Prof. Alon Korngreen

Prof. Alon Korngreen


At the most abstract level, a neuron can be viewed as a simple calculating device.  This device constantly receives a sequence of numbers.  It takes the numbers received within a certain time frame and sums them.  If the sum exceeds a certain number, the output of the neuron will be one. If the sum does not exceed that fixed number, the output will be zero. Viewed from the outside, the output of the neuron resembles a sequence of zeros and ones. This sequence is then fed to the next neuron (or to several neurons) in the chain together with sequences arriving from other neurons and the summation process begins again. In the human brain, there are roughly 1012 neurons.  Each neuron can receive sequences of ones and zeros from several thousands of neurons. Thus, the prevailing view of neural computation is that each neuron is a simple computing device, while all the rest (thought, feeling, memory, etc.) are the outcome of the interaction between the vast numbers of neurons.  This view lies at the foundation of many investigations of the brain's activities. It is also the rationale behind the vastly successful research of artificial neural networks that revolutionized the field of computer science. 

There are chinks in the armor of this theory.  More and more experimental evidence, especially from the recent decade, points out that at least part of the neurons in the brain performs complex computations (definitely more complex than simple summation). Now imagine that each unitary computational device in the brain can contain complex functions. Instead of 1012 simple summation devices we now have the same number of not so simple calculators. In a blink of an eye, the complexity of the brain increased several fold. Only a thorough understanding of the brain's building blocks will allow for building valid models of higher brain functions.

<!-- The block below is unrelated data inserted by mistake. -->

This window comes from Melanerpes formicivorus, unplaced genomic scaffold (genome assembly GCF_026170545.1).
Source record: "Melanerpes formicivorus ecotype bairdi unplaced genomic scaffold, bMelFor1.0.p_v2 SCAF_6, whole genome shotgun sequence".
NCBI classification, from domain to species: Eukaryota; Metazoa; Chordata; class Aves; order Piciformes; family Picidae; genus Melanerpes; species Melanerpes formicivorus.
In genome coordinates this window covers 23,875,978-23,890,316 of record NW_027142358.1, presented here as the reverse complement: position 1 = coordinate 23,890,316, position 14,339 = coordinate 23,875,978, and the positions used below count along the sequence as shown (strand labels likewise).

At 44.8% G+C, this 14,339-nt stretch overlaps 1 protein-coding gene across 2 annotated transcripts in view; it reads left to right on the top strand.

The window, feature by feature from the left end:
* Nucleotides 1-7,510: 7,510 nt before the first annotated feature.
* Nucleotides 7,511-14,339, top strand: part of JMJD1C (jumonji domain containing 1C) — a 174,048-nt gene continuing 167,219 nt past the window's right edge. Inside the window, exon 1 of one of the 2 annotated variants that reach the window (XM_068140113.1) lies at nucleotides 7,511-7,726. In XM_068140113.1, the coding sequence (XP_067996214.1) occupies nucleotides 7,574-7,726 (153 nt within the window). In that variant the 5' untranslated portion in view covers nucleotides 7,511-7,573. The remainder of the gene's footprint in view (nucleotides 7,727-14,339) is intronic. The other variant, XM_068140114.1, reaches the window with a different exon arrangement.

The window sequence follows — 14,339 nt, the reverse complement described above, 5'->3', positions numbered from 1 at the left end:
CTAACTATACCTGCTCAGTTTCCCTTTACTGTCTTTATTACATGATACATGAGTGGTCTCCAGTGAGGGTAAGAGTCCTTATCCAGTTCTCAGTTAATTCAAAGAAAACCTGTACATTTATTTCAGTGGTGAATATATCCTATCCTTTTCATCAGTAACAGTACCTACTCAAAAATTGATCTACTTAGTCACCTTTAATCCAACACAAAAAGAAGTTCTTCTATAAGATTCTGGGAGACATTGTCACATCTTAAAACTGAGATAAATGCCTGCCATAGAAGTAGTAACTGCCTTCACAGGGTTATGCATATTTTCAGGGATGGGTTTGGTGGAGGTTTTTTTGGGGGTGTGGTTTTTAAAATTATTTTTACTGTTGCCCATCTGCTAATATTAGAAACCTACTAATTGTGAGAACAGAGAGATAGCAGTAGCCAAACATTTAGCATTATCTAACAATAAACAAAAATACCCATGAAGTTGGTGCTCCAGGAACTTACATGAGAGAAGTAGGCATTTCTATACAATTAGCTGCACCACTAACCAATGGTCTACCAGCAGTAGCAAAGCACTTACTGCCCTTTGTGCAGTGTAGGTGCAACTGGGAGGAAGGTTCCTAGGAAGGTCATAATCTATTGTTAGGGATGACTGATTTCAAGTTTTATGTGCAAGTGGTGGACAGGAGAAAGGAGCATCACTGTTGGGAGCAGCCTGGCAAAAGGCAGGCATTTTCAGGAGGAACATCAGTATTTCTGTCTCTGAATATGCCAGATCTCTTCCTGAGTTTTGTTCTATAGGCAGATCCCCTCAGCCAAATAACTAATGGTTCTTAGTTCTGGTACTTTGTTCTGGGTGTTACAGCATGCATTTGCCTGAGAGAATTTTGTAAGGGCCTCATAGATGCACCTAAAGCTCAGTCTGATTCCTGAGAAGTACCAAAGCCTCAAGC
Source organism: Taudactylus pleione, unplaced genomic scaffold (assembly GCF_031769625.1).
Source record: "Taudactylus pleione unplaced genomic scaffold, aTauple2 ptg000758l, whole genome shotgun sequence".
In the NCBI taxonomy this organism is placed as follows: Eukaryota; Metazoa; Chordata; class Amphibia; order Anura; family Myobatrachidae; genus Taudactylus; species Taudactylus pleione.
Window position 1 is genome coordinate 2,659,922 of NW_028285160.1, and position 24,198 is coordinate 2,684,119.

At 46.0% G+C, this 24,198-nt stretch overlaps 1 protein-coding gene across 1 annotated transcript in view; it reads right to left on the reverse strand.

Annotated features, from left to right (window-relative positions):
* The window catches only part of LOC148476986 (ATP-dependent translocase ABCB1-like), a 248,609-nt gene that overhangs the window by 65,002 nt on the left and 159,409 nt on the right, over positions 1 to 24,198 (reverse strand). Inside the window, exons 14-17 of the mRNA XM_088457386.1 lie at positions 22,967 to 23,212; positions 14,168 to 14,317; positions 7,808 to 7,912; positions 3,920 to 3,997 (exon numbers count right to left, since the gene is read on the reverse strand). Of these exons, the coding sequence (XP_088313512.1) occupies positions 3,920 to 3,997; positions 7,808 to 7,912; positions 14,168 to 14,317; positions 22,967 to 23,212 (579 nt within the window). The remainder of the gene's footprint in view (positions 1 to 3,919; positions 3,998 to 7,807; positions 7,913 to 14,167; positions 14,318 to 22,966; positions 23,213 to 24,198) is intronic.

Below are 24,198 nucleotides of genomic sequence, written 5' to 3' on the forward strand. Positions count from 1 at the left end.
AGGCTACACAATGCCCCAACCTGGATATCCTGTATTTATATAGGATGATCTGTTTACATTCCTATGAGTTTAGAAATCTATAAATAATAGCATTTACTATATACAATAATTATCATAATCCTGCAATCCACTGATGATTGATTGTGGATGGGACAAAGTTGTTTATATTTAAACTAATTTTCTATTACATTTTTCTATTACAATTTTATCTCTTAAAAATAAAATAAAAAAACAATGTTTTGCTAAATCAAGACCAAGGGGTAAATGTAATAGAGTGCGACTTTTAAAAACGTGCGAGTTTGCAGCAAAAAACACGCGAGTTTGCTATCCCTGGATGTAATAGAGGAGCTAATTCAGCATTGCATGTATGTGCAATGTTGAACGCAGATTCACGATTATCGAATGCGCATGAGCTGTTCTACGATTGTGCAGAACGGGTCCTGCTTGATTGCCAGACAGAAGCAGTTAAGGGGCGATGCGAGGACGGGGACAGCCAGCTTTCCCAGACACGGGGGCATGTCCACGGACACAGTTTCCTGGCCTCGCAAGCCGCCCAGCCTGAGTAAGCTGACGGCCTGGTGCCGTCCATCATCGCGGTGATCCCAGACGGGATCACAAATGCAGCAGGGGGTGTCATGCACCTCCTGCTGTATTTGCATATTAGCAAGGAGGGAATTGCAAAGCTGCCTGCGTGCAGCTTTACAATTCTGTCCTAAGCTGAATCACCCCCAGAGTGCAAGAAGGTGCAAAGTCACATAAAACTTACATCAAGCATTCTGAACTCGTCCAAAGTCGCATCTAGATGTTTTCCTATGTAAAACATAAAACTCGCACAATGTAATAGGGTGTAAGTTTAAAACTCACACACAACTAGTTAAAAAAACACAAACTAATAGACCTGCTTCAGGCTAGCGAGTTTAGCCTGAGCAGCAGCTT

My research touches one of the basic yet still unresolved questions in neuroscience:  how do neurons process information? What is the neuronal code at the cellular level?  During the last four years, we have been developing new techniques that will allow us to investigate these questions.  One technique was developed in collaboration with my former post-doc supervisor, Prof. Bert Sakmann, and people from his lab (Schaefer et al. 2003).  This method allows extracting the true kinetics and conductance densities of voltage-gated K+channels from dendritic whole-cell voltage-clamp recordings.  We applied this novel technique to the apical dendrite of L5 pyramidal neurons (Schaefer et al. 2007). We were able to show that the density of voltage-gated K+ conductances decreases along the apical dendrite. We are now also expanding this technique to voltage-gated Ca2+ channels. 

Another technique under development in the lab is the use of genetic algorithms for constraining compartmental models of neurons with non-homogenous distributions of ion channels (Keren et al. 2005) and voltage-gated channels (Gurkiewicz and Korngreen 2007).  In parallel, we have concluded an investigation of a subtype of cortical interneurons which display an interesting coding of synaptic input by the width of the action potential (Korngreen et al. 2005). Another avenue of research in the lab focuses on the activity modes of cortical neurons in excised slice preparations (Bar-Yehuda and Korngreen 2007).